Sunday, October 18, 2020

That Jon vs Richie thing again...

I wasn't even going to touch this one with a ten-foot virtual pole at first. But then people in my life, who aren't really Bon Jovi fans but know that I am, started bringing it up and asking for my thoughts on the matter. To the point where it started to feel odd that I wasn't saying anything when I have an entire blog dedicated to Bon Jovi.

So here goes.

Ahead of the release of 2020, Jon was interviewed via Zoom by Thomas Moser from Rock Antenne in Germany. Here's the interview:

At around the 9:50 mark, Jon was asked if he had any regrets in his career, to which he replied there were very few because even bad things had led to other good things. But he did say this about  Richie Sambora, which has been plucked out and republished elsewhere:

"There's not a day that goes by that I don't wish that Richie had his life together and was still in the band. And yet, you know, in a weird way it's because of his inability to get it together anymore that we went on and wrote This House Is Not For Sale, and it was a very strong record, and that I'm able to write songs like this. Maybe we would've gotten lazy. Maybe we would've been... I don't know where we would've gone. But through all that pain and heartbreak came this."

The reason I wasn't going to blog about it initially is that... I kind of put all this to bed a few years ago. I like Bon Jovi. I like Jon. I like Richie. I make no apologies about that.

I don't subscribe to the view that Bon Jovi is dead because Richie isn't there. Or that Richie was the One and Only True Talent of the band. That's pretty disrespectful to David Bryan and Tico Torres, who are still there as original members, and Hugh McDonald who's been around longer than Alec John Such was. 

But neither am I going to dismiss Richie's hugely important contributions to the band. Richie co-wrote some of my favourite songs of all time, songs that made Bon Jovi what they are. His guitar work and harmonies define a lot of what people recognise as Bon Jovi. So of course it's different now that he's gone.

Richie's pals came out to defend him and get stuck into Jon, including former Fox and NBC News anchor Megyn Kelly:


"I was in a dire situation with my family and I had to make a tough decision and I did and I'm sure people weren't happy about it"

Look, I personally don't buy the "I left to spend time with my daughter" story. Because a) you can do that without leaving your band in the lurch on the day of a concert, and b) for most of 2013, Richie was still talking about rejoining the band later in the tour. So I think spending more time with Ava ended up being a wonderful by-product of not being in Bon Jovi anymore rather than the reason. But I'm glad Ava seems to have turned out really well.

Is Jon seeking attention for his new albums by bringing Richie up? Perhaps. But I liked This House Is Not For Sale, especially "Living with the Ghost" (which is about Richie's departure, so obviously it couldn't have been written without it). And I think some of the songs on 2020 are the best material that's been released under the Bon Jovi name in maybe 20 years. Sure, it's a Jon-centric record, and probably not what they'd be releasing if Richie were still writing Bon Jovi songs. But it's a good album. Well, I think so, anyway. So I think Jon might actually be right about that particular silver lining.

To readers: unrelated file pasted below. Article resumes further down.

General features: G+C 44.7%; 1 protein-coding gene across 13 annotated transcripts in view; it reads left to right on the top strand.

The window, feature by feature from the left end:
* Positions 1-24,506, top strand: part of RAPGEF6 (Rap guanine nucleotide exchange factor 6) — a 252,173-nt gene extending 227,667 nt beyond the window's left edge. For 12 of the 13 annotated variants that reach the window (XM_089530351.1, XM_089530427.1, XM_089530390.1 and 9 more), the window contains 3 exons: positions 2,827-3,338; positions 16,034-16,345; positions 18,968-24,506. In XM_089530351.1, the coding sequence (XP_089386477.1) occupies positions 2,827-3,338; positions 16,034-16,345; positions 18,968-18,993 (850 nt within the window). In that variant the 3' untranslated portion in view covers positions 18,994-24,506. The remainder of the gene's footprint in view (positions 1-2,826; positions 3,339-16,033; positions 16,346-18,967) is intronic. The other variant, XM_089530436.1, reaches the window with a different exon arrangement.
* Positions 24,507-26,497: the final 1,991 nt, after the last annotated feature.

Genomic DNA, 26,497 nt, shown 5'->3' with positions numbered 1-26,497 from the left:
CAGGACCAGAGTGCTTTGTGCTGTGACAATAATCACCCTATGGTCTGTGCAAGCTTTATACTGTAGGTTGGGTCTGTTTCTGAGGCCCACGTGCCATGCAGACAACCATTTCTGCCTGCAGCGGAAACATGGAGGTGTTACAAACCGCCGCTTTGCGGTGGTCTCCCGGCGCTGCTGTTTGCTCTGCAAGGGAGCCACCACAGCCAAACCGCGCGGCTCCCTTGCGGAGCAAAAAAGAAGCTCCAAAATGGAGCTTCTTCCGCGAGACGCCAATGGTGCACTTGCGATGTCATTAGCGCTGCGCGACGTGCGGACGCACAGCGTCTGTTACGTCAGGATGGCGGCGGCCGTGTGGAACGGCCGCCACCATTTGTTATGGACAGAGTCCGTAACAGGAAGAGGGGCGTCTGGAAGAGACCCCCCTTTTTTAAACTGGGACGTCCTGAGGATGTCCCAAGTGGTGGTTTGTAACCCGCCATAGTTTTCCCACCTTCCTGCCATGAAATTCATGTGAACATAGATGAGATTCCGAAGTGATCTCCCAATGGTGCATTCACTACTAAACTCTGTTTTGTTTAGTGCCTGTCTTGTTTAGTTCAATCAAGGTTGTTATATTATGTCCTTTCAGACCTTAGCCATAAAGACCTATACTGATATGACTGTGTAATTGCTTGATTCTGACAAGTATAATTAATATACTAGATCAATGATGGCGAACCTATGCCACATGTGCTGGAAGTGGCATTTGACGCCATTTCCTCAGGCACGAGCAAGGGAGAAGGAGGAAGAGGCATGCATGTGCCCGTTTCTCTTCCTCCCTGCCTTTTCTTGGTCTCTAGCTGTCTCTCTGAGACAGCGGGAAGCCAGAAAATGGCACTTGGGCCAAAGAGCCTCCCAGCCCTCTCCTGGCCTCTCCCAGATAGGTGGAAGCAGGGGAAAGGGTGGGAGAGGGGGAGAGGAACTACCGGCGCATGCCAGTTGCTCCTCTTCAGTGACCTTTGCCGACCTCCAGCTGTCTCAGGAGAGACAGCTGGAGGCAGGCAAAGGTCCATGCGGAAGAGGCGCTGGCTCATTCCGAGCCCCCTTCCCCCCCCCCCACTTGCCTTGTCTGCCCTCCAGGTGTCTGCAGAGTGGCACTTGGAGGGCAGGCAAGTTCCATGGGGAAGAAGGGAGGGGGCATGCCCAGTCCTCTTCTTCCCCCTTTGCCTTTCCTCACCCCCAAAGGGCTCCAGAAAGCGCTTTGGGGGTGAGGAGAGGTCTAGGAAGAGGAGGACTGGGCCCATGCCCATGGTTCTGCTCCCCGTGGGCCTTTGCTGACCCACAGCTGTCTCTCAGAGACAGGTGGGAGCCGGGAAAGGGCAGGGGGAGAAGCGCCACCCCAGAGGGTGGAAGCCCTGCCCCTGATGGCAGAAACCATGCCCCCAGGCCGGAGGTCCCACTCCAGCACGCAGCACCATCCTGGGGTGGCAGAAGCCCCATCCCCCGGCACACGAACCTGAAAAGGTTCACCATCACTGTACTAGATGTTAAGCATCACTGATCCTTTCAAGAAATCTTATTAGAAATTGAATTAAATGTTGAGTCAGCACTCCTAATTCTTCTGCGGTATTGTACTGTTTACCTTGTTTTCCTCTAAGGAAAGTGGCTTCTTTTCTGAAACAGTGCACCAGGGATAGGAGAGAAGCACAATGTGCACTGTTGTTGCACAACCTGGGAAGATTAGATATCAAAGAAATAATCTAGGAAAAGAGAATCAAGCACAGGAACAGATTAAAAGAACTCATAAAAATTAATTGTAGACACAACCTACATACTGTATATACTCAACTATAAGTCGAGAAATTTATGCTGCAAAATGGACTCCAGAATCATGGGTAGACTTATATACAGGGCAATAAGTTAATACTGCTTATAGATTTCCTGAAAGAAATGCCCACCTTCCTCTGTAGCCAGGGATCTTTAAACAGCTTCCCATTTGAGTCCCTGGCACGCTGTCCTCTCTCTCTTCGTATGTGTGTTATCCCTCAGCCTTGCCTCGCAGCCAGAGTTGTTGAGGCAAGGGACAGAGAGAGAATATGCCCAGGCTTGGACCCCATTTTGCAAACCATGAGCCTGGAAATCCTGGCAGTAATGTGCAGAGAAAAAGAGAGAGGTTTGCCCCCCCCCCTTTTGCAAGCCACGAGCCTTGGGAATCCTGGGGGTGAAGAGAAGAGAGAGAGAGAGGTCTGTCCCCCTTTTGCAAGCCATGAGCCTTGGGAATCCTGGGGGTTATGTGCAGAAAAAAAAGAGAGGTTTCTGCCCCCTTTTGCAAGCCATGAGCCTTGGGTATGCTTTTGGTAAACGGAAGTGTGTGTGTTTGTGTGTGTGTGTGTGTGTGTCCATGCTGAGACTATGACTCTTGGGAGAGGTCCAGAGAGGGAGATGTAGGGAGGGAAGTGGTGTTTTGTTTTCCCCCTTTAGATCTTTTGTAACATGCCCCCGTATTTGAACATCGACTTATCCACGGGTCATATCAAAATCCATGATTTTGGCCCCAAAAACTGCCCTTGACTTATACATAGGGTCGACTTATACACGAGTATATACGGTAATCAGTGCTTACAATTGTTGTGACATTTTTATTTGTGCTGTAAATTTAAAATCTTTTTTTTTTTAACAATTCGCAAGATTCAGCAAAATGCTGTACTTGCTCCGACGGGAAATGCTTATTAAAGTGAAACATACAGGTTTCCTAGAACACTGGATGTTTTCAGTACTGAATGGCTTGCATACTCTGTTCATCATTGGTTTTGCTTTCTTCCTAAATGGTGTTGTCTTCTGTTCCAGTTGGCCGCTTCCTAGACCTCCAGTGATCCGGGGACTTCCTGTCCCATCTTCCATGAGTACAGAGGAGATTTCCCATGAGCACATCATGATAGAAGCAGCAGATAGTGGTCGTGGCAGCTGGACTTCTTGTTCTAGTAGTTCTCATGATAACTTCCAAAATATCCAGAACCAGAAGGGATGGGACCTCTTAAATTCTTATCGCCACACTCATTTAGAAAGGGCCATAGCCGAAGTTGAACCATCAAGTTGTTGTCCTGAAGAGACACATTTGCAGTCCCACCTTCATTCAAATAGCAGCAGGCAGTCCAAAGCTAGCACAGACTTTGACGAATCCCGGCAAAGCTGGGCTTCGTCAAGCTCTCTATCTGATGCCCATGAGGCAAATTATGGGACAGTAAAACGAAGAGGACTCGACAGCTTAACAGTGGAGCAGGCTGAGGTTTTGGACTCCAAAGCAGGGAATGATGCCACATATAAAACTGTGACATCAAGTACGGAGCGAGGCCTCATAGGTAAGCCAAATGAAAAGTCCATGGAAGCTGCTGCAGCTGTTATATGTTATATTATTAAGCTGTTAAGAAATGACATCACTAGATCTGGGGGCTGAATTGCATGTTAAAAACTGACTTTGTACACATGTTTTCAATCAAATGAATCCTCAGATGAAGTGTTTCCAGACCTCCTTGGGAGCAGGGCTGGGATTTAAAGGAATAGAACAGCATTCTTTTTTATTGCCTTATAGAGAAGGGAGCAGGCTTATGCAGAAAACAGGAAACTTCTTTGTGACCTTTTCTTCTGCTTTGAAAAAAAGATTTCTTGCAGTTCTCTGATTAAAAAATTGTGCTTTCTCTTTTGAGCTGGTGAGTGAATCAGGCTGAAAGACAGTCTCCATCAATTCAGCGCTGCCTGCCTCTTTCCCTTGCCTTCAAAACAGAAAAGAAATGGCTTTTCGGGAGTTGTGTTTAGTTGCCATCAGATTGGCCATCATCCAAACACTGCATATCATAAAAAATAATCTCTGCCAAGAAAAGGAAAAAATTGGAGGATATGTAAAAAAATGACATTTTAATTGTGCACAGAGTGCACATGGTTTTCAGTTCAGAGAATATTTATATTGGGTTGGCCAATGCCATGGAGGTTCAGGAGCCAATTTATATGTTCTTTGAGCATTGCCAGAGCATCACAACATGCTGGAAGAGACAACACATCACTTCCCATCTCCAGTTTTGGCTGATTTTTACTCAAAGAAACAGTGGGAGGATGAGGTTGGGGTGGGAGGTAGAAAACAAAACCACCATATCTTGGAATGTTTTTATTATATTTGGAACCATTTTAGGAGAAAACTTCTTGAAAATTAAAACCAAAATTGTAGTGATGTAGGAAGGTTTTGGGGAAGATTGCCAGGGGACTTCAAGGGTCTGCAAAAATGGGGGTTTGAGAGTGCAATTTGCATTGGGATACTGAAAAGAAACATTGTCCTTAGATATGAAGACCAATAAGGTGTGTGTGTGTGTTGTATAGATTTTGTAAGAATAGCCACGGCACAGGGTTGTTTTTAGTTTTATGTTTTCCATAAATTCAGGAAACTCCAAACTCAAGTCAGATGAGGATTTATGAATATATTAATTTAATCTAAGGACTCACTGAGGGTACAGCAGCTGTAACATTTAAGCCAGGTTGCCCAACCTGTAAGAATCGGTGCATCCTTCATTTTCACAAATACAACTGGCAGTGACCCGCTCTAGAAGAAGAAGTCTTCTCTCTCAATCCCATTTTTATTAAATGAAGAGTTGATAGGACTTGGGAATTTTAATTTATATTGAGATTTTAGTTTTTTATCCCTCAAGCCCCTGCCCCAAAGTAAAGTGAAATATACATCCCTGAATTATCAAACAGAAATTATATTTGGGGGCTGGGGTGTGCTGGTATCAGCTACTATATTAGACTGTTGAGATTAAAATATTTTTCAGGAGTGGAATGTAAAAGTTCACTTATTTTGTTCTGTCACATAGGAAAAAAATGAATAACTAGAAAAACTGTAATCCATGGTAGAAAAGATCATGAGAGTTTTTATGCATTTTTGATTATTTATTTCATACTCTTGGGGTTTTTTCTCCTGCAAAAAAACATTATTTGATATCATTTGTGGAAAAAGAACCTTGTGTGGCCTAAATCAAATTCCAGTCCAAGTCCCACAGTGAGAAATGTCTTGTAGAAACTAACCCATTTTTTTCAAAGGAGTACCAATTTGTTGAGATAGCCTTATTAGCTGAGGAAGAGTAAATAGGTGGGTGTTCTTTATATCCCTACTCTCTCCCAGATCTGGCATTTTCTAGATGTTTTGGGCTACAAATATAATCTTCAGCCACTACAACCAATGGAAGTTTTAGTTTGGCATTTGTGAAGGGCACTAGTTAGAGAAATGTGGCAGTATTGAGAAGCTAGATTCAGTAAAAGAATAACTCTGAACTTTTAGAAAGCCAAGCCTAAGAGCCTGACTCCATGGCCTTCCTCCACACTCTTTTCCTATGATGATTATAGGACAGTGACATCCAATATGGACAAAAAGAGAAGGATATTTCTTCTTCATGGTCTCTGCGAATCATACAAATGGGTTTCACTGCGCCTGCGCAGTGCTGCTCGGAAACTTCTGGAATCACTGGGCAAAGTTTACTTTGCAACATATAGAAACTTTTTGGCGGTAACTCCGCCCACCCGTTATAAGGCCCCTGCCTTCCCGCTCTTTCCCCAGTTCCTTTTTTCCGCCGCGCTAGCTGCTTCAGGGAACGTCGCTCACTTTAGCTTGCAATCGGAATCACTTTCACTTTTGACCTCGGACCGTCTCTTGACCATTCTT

And I'm eye-rolling pretty hard at all the keyboard warriors fawning over Richie's parenting while bringing up Jon's daughter's overdose at college. Like those same people wouldn't have been taking cheap shots at Richie's mug shot appearance after he was caught driving drunk with his then-10-year-old child in car.

But as I said before -- I like both Jon and Richie. Neither is by any means perfect, but their music is a part of me. I love the latest Bon Jovi album and I'm keen to listen to Richie's next solo album. I'd love some sort of a reunion someday, but I don't expect it to happen, and I'm okay with that.

P.S. I reckon the Rock Antenne interview with Jon was pretty good. That's probably been lost in all this drama. Another good one is the interview Jon did with GQ Magazine recently, where he talks about the making of 2020, the campaign against him in Buffalo, and patriotism.


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2 comments:

  1. I agree with most of what you are saying - especially about Richie. I don’t believe the family excuse either - I think Jon called him on his drinking, Richie didn’t like that & bailed. But we’ll never know what really happened. I wish Jon & Richie would write songs together again. Since Richie left their songs have started to all sound the same to me.
    I’m sorry, but I just cannot get behind the 2020 album. I understand that artists write about life & this year has brought more than enough material! And I don’t mind a couple socially centric songs on an album. But an entire album of it seems a little depressing. I listen to music to escape reality & make me feel better when things are tough - this album just reminds me of how screwed up the world is. Part of this might be because I live in Minneapolis - where George Floyd was killed. So maybe that’s part of the reason I feel that way. Watching parts of our city destroyed by rioters & the aftermath on the news every night is tough.
    Love your blog - I’ve followed it for years!

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    Replies
    1. Thanks for your comments and kind words. :)

      Totally understand your views on the album... I like it but for a lot of people, it's not what they want to hear on a Bon Jovi record.

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Thanks for giving me your time.